Victims 'not given enough support' in aftermath of July 7 attacks

Click to follow

An official report into the July 7 London bombings published yesterday has criticised the emergency response to the attacks.

The report, entitled Lessons Learned, was produced by the Home Office and highlighted flaws in information-sharing, communications, the compensation process and the systems for caring for survivors of the blast. Not enough was done to support the people caught in the aftermath of the explosions on London's Underground the report said.

"This report concludes that the response to the bombings was fast, professional and effective," the Home Secretary, John Reid, said. "However, where shortcomings have been identified, we have set out the work in hand to address them. In times of crisis, information and support must be readily available and easy to access for those who need it. Getting the right help in place is of critical importance and we are working hard to strengthen our emergency response."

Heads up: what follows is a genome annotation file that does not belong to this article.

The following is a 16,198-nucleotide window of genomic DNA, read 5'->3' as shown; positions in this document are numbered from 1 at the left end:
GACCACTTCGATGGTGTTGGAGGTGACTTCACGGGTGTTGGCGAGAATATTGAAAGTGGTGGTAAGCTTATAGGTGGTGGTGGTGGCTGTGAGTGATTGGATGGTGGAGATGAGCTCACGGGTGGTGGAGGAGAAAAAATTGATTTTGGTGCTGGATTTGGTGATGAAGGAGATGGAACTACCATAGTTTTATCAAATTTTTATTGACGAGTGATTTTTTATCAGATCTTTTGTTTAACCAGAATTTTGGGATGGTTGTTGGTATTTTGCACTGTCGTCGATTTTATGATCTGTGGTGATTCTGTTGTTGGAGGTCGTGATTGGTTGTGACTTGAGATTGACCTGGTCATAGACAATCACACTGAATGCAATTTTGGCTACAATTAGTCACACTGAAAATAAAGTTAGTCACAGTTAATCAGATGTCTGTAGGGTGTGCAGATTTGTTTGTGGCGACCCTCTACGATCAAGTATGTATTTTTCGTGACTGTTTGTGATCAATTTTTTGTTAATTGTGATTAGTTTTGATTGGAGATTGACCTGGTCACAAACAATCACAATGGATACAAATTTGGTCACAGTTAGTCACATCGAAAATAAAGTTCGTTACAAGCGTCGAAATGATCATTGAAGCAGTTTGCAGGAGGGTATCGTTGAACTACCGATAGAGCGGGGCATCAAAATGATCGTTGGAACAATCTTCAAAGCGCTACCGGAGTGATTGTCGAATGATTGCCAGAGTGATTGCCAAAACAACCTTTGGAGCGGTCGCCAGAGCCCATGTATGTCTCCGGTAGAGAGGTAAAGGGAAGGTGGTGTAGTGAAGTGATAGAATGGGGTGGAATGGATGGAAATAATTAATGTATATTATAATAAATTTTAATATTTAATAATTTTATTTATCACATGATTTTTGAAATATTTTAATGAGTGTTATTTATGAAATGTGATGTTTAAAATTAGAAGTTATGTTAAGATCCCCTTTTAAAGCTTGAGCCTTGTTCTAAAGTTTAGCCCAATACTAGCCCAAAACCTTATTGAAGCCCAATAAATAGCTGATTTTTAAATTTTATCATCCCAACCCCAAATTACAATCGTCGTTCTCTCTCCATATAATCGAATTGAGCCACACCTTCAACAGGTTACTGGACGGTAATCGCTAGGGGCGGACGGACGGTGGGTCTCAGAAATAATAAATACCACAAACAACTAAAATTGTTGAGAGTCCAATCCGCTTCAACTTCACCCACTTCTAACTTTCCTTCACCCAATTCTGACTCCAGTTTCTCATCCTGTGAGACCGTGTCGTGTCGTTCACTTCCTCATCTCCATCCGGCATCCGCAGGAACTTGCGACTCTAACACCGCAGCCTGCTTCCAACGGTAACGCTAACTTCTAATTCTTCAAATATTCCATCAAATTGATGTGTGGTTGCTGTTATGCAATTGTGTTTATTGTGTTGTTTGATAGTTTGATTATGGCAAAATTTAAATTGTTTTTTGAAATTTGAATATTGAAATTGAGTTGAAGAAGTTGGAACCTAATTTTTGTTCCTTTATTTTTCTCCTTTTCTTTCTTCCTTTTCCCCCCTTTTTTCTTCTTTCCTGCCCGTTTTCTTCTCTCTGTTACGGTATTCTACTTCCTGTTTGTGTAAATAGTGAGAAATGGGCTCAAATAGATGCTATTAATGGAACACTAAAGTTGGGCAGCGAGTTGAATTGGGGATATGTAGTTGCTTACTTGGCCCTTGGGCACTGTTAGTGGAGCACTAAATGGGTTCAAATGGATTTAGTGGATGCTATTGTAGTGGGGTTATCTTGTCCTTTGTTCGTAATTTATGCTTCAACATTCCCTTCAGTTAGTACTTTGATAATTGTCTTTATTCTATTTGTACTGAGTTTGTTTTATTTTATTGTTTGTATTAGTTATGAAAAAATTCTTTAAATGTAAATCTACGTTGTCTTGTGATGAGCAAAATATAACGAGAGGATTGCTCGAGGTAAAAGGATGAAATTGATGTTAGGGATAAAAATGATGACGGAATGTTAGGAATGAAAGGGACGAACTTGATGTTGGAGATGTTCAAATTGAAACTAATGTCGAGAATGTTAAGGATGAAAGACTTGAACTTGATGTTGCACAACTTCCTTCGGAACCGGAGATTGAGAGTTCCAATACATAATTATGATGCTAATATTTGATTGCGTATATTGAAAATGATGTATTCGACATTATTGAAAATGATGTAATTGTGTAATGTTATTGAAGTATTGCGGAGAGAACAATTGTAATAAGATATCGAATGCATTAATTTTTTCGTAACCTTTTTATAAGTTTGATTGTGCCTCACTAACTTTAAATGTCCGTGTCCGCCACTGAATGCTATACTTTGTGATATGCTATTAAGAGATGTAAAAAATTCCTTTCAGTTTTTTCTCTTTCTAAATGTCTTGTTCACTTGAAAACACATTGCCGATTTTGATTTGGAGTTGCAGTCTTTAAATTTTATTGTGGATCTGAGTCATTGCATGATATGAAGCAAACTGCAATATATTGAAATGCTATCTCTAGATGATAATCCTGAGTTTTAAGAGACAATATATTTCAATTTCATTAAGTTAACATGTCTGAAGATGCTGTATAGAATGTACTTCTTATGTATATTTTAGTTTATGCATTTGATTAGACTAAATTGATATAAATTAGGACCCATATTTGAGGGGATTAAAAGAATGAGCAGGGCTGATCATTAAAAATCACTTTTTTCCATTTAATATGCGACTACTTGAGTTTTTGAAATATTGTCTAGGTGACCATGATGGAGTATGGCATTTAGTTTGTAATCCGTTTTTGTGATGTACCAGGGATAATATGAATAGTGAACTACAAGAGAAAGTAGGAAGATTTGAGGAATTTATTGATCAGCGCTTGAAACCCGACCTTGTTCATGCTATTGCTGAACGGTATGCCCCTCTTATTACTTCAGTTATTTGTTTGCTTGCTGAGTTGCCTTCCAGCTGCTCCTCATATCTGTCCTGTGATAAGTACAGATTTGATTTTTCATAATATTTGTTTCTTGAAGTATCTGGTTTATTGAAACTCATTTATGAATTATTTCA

The report revealed that survivors from the blasts found the process of applying for compensation "bureaucratic, slow and distressing".

In May, the Intelligence and Security Committee (ISC) disclosed that at least two of the bombers had come to the attention of the security services before the attacks. Its report concluded that extra resources could have prevented the bombings and that there were a number of "lessons to be learnt".

In June, a damning report by the London Assembly, based on interviews with friends and families, exposed a catalogue of failings in the chaotic aftermath of the attacks. Massive communication problems, a lack of basic medical supplies and a "completely unacceptable" failure to care properly for thousands of survivors were just some of the serious deficiencies it identified.Survivors from outside London felt excluded, the report added, and it was difficult to access specialist psychological help.